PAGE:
I am fascinated with the algorithms and protocols that inform our perception of the world, which are inherently invisible. Mostly, what we can see is their outcomes. The code, the infrastructure, the political agreements, these are concealed. In my work I approach this invisibility with different strategies. Some of my pieces are the result of processing uncommon or unfitted data with a commonly used algorithm. In these cases, the unexpected source of data disrupts the feedback loop, bringing the algorithm construction particularities to the fore. In other works I play with reframing outcomes of public algorithms. This allows me to expose the hidden in plain sight. Other times, like in l-a-s-e-n-i-o-r-a-i-n-d-i-c-a-r-a, I use the form of the user agreement to expose what we are bound to without agreement. However, this artwork differs from past ones in that I make my research accessible to the viewer.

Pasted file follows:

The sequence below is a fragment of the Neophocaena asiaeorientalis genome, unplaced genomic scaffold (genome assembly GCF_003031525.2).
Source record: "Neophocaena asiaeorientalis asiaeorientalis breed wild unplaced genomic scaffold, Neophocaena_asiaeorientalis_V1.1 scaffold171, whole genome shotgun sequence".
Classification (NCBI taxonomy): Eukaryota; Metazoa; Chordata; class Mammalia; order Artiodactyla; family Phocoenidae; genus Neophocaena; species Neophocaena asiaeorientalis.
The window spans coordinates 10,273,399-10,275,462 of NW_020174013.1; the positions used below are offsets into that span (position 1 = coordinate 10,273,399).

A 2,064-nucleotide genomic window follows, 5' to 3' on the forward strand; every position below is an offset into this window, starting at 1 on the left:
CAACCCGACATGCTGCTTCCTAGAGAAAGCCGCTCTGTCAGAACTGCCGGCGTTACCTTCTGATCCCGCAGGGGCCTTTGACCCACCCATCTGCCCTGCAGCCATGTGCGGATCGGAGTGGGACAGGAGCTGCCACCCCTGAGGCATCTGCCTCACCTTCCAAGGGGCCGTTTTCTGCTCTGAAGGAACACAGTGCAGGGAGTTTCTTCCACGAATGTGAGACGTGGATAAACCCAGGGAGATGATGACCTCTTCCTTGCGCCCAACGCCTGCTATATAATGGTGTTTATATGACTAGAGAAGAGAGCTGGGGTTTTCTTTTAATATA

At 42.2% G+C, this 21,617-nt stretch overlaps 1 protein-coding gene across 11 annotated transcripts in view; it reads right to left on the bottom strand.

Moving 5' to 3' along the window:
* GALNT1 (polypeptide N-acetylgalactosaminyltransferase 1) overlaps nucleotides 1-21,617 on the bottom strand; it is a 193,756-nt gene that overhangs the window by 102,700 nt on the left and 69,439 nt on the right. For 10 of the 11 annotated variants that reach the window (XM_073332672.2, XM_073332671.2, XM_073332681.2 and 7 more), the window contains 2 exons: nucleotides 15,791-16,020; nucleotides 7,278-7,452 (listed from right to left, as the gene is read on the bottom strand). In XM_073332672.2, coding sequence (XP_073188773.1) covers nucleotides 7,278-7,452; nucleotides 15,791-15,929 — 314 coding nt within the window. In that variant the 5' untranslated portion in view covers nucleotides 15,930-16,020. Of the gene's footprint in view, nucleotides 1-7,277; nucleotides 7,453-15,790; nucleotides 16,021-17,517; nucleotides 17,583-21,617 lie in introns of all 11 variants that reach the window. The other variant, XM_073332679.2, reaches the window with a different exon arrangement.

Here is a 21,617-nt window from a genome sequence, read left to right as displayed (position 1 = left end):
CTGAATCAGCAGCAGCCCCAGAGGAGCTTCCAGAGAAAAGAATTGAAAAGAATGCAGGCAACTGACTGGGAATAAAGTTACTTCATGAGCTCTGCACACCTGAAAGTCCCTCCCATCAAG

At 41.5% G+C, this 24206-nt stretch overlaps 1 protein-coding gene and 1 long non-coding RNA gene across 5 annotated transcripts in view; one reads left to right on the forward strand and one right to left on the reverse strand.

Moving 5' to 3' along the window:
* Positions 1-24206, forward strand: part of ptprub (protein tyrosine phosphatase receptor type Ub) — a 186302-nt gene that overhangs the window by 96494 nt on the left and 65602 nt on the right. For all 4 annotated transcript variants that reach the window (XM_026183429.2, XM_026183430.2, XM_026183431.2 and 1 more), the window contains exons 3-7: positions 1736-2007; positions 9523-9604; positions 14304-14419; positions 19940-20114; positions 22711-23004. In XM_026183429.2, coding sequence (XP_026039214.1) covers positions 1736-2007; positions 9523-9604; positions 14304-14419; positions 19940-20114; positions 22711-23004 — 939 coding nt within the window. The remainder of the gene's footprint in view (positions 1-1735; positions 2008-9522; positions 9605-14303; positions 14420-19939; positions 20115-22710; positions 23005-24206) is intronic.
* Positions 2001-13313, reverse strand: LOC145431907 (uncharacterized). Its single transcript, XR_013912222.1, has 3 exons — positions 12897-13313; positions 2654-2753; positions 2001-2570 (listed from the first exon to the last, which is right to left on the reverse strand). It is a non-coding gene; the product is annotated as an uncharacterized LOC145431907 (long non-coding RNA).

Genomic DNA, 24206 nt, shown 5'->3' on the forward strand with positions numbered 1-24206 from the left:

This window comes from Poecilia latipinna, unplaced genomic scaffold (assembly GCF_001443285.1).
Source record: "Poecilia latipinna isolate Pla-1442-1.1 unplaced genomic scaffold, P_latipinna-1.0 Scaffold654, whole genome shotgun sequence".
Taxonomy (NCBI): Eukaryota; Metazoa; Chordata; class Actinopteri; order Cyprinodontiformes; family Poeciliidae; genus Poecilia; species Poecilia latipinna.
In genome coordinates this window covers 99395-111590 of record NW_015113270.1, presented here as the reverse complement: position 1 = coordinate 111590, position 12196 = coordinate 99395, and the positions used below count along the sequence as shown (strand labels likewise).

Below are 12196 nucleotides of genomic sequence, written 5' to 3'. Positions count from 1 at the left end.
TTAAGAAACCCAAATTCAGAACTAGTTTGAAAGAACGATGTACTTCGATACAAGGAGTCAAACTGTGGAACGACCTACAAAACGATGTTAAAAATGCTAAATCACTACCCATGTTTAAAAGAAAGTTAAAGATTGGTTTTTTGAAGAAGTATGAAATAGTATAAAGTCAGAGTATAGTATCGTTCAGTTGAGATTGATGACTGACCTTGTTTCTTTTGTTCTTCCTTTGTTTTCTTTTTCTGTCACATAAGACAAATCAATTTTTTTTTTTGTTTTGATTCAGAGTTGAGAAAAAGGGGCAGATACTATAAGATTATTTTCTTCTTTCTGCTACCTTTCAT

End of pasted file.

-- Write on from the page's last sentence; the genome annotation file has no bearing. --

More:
In my practice I often deal with the dichotomy between clarity and poetry. While my intention is to expose the inner workings of knowledge production systems, I want to leave some space for what cannot be easily described - the experience of us individuals living within these ungraspable systems. I feel their size and complexity is so colossal that I look for the sublime in order to represent what cannot be represented. Lately, however, I have been thinking about how I can be more generous with the viewer. How I can create more accessible pieces. How can I be more successful in exposing what is hidden. To show the research in l-a-s-e-n-i-o-r-a-i-n-d-i-c-a-r-a was a way to achieve it in this project. I am not so sure if I will be using this strategy in the future, but the question of accessibility is always on my mind.